This is most certainly not the popcorn fun of Star Trek Beyond, opting for a more mature and immediately recognizable Oscar run. Both subgenres can easily exist, even though they offer very different messages. For Arrival, it's a story about love, loss, time travel, time bending, and communication that's as elegant as any Universal Translator. Sometimes that message - and the way it comes to us - isn't as elegant, but it's always interesting. There's the near-completely unrecognizable Michael Stuhlbarg as the thinly-drawn CIA jackboot who's simply there to follow orders. Whitaker - who's slated to appear in a potentially more interesting role in December's Rogue One - is only slightly better because several of his lines are more memorable. Again, he's there to push buttons rather than represent his government, a diagram of differences that might have made Heisserer's script even better.

But so much works in Arrival that it's hard to ignore its ultimate beauty. Adams' subtle performance is nothing short of terrific, never raising her voice and practicing incredible restraint even as her world undergoes incredible change. As a professor, she's constantly surrounded by people but ultimately alone, never accepting the death of her daughter and ushering in a divorce that will leave her home almost frozen in time. Renner, who is given so little to do at too many points, is still vastly enjoyable, as his respect for Louise and almost giddy response to meeting aliens feels exactly on tone. But there is a big reveal here - actually several that happen almost at once - which makes Louise and Ian's ultimate conclusion all that more powerful. The film's odd structure - mirroring the nature of the alien writing - might be hard to follow, and you're certain to leave with questions. But that's the point, and I'd far prefer that to much of the mindless pap we were being force-fed during the disastrous Summer.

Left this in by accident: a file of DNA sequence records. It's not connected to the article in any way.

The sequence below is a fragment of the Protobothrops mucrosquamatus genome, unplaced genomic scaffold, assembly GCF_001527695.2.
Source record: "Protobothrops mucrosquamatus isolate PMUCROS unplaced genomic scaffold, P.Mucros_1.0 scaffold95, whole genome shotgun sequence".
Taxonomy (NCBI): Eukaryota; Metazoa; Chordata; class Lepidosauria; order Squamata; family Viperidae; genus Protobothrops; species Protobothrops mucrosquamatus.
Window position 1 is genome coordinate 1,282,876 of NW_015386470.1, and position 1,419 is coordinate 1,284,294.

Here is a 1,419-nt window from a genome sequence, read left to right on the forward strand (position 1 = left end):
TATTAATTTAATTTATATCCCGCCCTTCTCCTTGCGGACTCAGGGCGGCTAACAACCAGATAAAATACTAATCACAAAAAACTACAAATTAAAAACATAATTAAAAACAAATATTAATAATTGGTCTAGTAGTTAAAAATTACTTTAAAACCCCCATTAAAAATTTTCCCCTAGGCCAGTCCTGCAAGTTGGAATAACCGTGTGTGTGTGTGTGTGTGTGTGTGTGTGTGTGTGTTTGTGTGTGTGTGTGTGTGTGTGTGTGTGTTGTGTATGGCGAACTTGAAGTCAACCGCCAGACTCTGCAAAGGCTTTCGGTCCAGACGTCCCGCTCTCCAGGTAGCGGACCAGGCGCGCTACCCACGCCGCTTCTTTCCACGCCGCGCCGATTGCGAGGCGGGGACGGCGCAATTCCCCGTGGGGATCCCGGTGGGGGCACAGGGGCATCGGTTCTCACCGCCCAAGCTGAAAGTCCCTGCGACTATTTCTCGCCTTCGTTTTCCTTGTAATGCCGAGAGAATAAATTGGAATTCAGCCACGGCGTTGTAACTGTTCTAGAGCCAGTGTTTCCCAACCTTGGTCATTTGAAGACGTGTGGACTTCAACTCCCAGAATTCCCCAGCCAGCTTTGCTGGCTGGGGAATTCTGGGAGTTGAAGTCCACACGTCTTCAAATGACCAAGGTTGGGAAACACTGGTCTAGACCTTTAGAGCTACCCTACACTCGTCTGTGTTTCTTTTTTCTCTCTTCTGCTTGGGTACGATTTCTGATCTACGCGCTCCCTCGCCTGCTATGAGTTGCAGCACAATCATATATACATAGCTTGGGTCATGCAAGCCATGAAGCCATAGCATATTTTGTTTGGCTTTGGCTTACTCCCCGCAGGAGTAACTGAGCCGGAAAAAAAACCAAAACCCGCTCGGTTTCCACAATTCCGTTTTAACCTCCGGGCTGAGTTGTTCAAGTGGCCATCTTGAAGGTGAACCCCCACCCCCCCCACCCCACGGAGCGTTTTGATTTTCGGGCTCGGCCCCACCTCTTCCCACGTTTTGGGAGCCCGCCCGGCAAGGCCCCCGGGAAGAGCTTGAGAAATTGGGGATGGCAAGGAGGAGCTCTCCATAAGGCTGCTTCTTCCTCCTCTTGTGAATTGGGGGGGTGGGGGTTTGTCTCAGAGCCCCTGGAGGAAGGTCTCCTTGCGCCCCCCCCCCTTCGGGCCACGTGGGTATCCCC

Pushing the limits of Science-Fiction and perhaps film itself, Arrival stands as one of the best films of the year, a powerful message that hope can beat despair in a time when it seems like the latter is already upon us. It might be too slow for some, but it's brainy, beautiful, and certainly worth your time if you can stick with it. Based on the bold storytelling of Arrival, I cannot wait for Villenueve's upcoming Blade Runner sequel. But for now, enjoy this uplifting epic and remind yourself that goodness can come from an industry that seems stuck sometimes on delivering splashy, overtly sexualized tales.

Arrival is rated PG-13 for brief strong language and has a runtime of 116 minutes.

Discuss this review with fellow SJF fans on Facebook. On Twitter, follow us at @SandwichJohnFilms, and follow author Matt Cummings at @mfc90125.